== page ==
Coffee drinkers were taken aback after a judge in California recently ruled that companies such as Starbucks must warn consumers that their daily cup of joe may contain the cancer-causing chemical acrylamide, which is used during the roasting process. Yet, it’s unclear whether the levels of acrylamide are high enough in the popular drink to cause cancer in humans.
The Council for Education and Research on Toxics (CERT) has been warning others about the substance for years and first filed a lawsuit against 90 coffee retailers back in 2010, alleging they violated a California law that requires businesses to warn consumers about carcinogens in their products.
Acrylamide is found in a lot of food, not just coffee. It’s present in items that are baked, toasted, roasted and fried, including French fries, potato chips, crackers, bread, cookies, and cereal, according to the National Cancer Institute. Acrylamide forms when cooking is done for longer periods or at higher temperatures, notes the Food and Drug Administration (FDA), which has been contemplating releasing guidelines about the chemical’s content in food.
The FDA pointed out in 2016 that the Grocery Manufacturers Association found acrylamide was present in 40 percent of the calories consumed in the typical American diet.
Acrylamide is also used in products such as plastics, grouts, and cosmetics as well as cigarette smoke.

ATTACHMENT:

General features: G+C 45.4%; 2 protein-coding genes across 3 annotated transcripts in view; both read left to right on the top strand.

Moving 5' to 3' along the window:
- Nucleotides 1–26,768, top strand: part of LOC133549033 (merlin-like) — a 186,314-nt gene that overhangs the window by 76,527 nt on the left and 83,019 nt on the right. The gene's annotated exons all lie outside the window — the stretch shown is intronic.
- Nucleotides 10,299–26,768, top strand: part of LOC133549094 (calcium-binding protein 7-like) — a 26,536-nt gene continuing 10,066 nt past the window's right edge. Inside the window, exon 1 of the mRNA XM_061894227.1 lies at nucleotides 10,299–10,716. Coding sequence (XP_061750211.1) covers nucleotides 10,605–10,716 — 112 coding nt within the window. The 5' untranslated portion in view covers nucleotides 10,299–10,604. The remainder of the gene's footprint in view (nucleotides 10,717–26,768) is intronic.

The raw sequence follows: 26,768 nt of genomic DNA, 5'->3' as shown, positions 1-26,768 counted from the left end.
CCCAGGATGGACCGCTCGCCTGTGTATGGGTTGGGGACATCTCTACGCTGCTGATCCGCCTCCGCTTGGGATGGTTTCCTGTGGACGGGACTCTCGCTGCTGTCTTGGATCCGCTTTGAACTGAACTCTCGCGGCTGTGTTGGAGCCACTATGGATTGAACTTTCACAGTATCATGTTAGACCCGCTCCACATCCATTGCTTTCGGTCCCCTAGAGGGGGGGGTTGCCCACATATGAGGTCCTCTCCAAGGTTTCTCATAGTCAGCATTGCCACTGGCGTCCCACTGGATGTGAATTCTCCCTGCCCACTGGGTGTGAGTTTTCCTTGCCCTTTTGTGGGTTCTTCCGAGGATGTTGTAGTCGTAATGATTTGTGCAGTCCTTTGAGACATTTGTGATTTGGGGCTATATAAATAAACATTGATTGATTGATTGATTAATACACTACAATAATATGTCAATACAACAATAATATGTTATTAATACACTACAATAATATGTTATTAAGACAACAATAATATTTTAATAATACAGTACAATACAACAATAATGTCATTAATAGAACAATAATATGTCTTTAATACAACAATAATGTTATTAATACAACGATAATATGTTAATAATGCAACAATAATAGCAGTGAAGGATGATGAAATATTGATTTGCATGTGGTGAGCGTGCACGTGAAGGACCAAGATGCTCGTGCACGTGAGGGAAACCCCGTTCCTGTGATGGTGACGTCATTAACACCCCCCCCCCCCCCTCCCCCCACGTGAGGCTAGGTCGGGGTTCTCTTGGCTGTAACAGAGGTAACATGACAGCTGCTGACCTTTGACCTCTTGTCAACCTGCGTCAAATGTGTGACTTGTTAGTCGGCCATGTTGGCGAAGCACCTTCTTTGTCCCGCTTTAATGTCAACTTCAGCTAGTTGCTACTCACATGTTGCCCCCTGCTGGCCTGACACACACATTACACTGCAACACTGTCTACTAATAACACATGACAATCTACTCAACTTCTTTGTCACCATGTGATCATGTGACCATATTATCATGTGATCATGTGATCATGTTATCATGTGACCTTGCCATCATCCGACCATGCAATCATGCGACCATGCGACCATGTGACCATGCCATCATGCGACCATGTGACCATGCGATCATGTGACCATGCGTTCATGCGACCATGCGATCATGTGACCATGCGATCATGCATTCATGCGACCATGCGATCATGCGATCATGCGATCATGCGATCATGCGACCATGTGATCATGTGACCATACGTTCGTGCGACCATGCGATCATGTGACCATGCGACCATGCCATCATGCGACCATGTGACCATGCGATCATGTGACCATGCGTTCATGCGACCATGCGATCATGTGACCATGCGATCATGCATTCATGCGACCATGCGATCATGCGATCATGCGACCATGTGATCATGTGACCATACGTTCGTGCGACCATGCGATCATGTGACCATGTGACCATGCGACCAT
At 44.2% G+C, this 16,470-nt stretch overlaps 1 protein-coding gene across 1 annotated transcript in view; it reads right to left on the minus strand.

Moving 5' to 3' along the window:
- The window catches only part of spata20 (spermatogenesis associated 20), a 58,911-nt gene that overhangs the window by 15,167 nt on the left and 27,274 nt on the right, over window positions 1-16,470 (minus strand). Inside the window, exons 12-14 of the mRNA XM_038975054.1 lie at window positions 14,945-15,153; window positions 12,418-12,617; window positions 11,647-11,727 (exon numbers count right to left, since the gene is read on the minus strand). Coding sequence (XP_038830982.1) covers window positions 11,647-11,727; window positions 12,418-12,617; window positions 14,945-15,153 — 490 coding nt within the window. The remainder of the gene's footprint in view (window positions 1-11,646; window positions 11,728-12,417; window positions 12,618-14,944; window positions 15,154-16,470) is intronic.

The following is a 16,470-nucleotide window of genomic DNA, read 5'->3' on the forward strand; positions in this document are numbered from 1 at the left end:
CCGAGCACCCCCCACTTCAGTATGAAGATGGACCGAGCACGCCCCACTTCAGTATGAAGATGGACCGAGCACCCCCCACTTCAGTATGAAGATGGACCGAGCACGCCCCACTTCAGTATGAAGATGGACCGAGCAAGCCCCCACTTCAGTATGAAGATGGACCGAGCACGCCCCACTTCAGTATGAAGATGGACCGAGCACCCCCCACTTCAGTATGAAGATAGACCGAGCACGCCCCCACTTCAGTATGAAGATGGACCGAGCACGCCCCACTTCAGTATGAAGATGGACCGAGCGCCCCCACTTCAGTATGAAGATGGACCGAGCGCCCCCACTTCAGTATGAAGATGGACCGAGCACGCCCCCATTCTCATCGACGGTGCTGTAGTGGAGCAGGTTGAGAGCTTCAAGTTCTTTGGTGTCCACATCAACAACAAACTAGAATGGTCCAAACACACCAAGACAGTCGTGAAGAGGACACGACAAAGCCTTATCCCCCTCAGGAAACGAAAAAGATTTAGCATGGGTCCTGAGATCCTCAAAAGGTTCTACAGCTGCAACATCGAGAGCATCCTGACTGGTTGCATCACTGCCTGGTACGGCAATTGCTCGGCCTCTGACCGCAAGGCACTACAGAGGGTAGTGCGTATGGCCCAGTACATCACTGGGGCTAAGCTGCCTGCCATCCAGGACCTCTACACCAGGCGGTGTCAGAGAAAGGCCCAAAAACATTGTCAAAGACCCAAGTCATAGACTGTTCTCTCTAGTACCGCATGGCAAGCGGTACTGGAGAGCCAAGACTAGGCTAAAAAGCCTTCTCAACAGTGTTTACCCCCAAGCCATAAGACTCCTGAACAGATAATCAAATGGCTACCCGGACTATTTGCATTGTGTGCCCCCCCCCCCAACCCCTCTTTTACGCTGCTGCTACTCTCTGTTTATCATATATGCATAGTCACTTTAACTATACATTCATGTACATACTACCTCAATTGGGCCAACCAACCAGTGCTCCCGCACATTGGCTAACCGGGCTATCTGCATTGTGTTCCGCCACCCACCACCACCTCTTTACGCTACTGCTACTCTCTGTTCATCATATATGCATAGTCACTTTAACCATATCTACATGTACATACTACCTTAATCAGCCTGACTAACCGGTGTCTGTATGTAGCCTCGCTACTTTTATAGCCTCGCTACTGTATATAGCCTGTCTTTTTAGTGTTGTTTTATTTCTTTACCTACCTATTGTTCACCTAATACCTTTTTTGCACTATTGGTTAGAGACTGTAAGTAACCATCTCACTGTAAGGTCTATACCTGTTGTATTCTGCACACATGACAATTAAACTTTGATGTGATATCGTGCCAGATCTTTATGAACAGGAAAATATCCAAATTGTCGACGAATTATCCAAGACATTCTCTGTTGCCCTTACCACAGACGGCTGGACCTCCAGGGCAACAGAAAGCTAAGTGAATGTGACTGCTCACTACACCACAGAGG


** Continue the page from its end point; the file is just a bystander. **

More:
High doses of acrylamide have been shown to increase cancer risk in animals and likely in people as well. However, there’s no clear evidence that the chemical is carcinogenic in humans.
Leonard Lichtenfeld, deputy chief medical officer for the American Cancer Society, noted that the studies were conducted on animals and included much larger quantities of the chemical than an average person would consume.
“The substance is present in many of our foods, not just coffee. There was a minor scare about it being in French fries, and foods that are cooked on higher temperatures. Demonstrating a direct cause to cancer is very difficult. You always have to put a [suspected] risk into perspective,” said Lichtenfeld, as quoted by Fox News.
According to the National Cancer Institute, some studies show the levels of acrylamide in coffee can increase cancer, while others don’t find a link at all. The problem is that it’s difficult to determine how much acrylamide people consume. In addition, rodents and people absorb and metabolize acrylamide differently, the NCI reported.
The FDA has some recommendations to decrease the amount of acrylamide in food:
- When frying frozen fries, avoid overcooking, heavy crisping, or burning.
- Toast bread to a light brown color and avoid eating dark brown pieces.
- Cook potato products such as frozen French fries to a golden yellow color instead of a brown color.
- Don’t put potatoes in the refrigerator, which can increase acrylamide during cooking. Keep them in dark, cool places, such as a closet or pantry.
The FDA also recommends people eat a healthy diet consisting of fruits, vegetables, whole grains, fat-free or low-fat milk products, lean meats, poultry, fish, beans, eggs, and nuts. The agency notes that acrylamide does not form, or forms at lower levels, in dairy, meat, and fish products. People are also advised to limit saturated fats, trans fats, cholesterol, salt, and added sugars.